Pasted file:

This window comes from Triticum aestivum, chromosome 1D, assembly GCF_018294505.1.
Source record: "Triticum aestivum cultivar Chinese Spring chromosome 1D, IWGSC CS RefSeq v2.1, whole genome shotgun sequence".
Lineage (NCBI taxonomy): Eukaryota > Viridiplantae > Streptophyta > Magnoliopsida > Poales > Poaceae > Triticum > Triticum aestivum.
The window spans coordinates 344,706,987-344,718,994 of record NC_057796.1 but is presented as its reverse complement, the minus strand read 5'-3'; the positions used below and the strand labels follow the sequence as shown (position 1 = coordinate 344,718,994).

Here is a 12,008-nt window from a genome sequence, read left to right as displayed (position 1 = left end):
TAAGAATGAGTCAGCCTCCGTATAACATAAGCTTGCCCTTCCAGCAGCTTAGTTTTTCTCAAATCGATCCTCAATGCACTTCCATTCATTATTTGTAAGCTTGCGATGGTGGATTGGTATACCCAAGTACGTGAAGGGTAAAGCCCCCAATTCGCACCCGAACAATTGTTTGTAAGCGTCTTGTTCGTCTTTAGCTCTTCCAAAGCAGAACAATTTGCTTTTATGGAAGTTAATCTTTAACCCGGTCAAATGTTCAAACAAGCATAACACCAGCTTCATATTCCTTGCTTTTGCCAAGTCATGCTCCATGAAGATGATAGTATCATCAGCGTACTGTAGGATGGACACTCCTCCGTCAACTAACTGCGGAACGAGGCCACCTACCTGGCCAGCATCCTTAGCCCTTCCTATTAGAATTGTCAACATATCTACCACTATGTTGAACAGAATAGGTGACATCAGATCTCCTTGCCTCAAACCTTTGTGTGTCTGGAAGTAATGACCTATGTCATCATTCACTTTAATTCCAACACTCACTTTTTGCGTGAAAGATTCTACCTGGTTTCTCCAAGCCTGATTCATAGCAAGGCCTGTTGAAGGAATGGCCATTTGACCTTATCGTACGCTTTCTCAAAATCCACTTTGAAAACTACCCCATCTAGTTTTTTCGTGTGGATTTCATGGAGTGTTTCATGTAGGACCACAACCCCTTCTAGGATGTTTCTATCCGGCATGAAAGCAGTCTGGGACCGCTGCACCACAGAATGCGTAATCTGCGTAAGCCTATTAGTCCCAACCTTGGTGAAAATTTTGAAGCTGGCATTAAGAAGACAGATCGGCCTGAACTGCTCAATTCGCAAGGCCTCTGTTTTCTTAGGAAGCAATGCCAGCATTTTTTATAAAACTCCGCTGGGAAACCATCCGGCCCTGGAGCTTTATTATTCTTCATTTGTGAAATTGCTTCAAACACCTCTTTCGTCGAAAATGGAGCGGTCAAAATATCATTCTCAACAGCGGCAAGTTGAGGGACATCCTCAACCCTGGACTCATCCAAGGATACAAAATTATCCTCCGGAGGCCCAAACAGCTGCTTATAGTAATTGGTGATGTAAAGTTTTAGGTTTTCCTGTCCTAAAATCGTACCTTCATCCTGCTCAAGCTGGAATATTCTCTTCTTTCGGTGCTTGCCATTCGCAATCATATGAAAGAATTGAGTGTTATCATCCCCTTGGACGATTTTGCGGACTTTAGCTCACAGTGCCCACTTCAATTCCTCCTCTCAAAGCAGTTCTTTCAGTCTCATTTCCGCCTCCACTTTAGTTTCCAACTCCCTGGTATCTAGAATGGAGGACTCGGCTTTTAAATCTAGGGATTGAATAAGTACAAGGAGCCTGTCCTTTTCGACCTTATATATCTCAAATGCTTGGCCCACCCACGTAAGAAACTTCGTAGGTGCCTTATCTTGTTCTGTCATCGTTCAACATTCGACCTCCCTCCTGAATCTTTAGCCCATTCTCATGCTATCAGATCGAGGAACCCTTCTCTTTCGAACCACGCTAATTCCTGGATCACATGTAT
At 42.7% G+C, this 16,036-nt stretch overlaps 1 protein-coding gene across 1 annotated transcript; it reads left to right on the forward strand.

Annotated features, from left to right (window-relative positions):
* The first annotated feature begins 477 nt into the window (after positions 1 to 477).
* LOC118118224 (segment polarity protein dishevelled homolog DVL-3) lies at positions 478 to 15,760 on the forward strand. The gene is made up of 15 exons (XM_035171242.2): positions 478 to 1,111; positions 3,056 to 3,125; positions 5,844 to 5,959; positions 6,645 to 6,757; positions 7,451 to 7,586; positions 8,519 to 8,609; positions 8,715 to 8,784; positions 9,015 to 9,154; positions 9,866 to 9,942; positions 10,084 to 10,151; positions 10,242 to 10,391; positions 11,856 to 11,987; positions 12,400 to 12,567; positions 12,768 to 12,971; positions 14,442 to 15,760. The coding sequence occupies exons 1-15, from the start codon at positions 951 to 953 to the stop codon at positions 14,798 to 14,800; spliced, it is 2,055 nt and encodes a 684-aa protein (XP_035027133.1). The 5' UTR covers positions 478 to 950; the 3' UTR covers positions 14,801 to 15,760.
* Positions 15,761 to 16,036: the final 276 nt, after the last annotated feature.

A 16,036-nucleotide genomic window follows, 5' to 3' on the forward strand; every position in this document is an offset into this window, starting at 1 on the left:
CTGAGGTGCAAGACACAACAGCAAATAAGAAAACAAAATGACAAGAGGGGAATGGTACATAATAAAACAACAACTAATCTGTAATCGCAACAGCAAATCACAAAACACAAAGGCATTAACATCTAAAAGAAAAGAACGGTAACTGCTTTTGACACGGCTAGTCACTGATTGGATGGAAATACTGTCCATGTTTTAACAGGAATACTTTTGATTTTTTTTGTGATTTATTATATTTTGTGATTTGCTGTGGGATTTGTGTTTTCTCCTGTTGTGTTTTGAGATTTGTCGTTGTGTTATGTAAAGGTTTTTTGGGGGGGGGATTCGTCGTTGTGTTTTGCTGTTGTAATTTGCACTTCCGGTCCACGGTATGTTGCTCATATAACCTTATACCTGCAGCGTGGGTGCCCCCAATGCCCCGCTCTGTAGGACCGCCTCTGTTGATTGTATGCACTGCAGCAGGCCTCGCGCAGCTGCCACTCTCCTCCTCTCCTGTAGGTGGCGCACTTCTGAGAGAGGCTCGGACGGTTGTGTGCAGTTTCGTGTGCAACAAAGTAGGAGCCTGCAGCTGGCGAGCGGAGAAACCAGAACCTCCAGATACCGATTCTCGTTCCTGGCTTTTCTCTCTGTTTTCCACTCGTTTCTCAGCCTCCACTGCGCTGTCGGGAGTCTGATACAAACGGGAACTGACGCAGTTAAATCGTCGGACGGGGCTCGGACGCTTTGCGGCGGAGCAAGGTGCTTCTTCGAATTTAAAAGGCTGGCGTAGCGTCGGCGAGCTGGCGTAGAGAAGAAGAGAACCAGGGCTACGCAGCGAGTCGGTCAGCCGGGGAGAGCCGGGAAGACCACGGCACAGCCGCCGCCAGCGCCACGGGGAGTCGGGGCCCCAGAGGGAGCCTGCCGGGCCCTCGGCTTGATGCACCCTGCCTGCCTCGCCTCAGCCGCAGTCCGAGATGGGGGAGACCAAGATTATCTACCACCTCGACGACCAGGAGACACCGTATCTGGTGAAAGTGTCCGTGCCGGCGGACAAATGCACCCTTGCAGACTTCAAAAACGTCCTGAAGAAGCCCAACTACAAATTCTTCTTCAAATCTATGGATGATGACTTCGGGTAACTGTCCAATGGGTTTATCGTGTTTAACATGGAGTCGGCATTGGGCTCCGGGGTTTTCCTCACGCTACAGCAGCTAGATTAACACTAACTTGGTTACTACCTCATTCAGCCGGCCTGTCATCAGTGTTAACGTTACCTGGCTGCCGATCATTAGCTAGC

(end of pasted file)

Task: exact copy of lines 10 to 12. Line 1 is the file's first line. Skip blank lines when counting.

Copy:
* LOC118118224 (segment polarity protein dishevelled homolog DVL-3) lies at positions 478 to 15,760 on the forward strand. The gene is made up of 15 exons (XM_035171242.2): positions 478 to 1,111; positions 3,056 to 3,125; positions 5,844 to 5,959; positions 6,645 to 6,757; positions 7,451 to 7,586; positions 8,519 to 8,609; positions 8,715 to 8,784; positions 9,015 to 9,154; positions 9,866 to 9,942; positions 10,084 to 10,151; positions 10,242 to 10,391; positions 11,856 to 11,987; positions 12,400 to 12,567; positions 12,768 to 12,971; positions 14,442 to 15,760. The coding sequence occupies exons 1-15, from the start codon at positions 951 to 953 to the stop codon at positions 14,798 to 14,800; spliced, it is 2,055 nt and encodes a 684-aa protein (XP_035027133.1). The 5' UTR covers positions 478 to 950; the 3' UTR covers positions 14,801 to 15,760.
* Positions 15,761 to 16,036: the final 276 nt, after the last annotated feature.

A 16,036-nucleotide genomic window follows, 5' to 3' on the forward strand; every position in this document is an offset into this window, starting at 1 on the left: